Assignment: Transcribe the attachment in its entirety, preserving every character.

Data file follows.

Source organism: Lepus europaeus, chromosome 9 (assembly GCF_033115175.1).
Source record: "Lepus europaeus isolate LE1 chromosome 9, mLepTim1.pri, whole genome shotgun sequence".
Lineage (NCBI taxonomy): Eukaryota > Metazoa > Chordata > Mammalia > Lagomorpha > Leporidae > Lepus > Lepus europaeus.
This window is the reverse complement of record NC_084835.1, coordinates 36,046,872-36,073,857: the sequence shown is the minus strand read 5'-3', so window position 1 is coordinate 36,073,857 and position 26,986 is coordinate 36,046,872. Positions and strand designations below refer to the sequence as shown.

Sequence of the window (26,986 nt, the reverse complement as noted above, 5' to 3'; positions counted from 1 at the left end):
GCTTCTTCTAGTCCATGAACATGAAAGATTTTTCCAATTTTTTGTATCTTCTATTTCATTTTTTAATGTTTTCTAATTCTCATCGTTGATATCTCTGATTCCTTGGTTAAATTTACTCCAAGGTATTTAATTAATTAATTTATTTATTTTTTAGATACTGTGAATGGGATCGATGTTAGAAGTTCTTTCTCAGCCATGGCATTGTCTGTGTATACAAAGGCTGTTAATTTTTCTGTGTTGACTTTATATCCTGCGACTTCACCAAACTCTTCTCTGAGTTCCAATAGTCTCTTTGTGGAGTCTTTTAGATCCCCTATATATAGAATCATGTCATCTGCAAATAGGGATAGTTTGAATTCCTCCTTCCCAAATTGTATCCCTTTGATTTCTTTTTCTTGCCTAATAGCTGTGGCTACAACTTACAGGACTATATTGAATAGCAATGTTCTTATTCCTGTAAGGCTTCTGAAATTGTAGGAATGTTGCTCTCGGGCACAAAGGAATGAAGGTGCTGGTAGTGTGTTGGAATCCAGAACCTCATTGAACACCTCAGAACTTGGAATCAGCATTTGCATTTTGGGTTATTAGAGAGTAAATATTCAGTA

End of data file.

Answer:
Source organism: Lepus europaeus, chromosome 9 (assembly GCF_033115175.1).
Source record: "Lepus europaeus isolate LE1 chromosome 9, mLepTim1.pri, whole genome shotgun sequence".
Lineage (NCBI taxonomy): Eukaryota > Metazoa > Chordata > Mammalia > Lagomorpha > Leporidae > Lepus > Lepus europaeus.
This window is the reverse complement of record NC_084835.1, coordinates 36,046,872-36,073,857: the sequence shown is the minus strand read 5'-3', so window position 1 is coordinate 36,073,857 and position 26,986 is coordinate 36,046,872. Positions and strand designations below refer to the sequence as shown.

Sequence of the window (26,986 nt, the reverse complement as noted above, 5' to 3'; positions counted from 1 at the left end):
GCTTCTTCTAGTCCATGAACATGAAAGATTTTTCCAATTTTTTGTATCTTCTATTTCATTTTTTAATGTTTTCTAATTCTCATCGTTGATATCTCTGATTCCTTGGTTAAATTTACTCCAAGGTATTTAATTAATTAATTTATTTATTTTTTAGATACTGTGAATGGGATCGATGTTAGAAGTTCTTTCTCAGCCATGGCATTGTCTGTGTATACAAAGGCTGTTAATTTTTCTGTGTTGACTTTATATCCTGCGACTTCACCAAACTCTTCTCTGAGTTCCAATAGTCTCTTTGTGGAGTCTTTTAGATCCCCTATATATAGAATCATGTCATCTGCAAATAGGGATAGTTTGAATTCCTCCTTCCCAAATTGTATCCCTTTGATTTCTTTTTCTTGCCTAATAGCTGTGGCTACAACTTACAGGACTATATTGAATAGCAATGTTCTTATTCCTGTAAGGCTTCTGAAATTGTAGGAATGTTGCTCTCGGGCACAAAGGAATGAAGGTGCTGGTAGTGTGTTGGAATCCAGAACCTCATTGAACACCTCAGAACTTGGAATCAGCATTTGCATTTTGGGTTATTAGAGAGTAAATATTCAGTA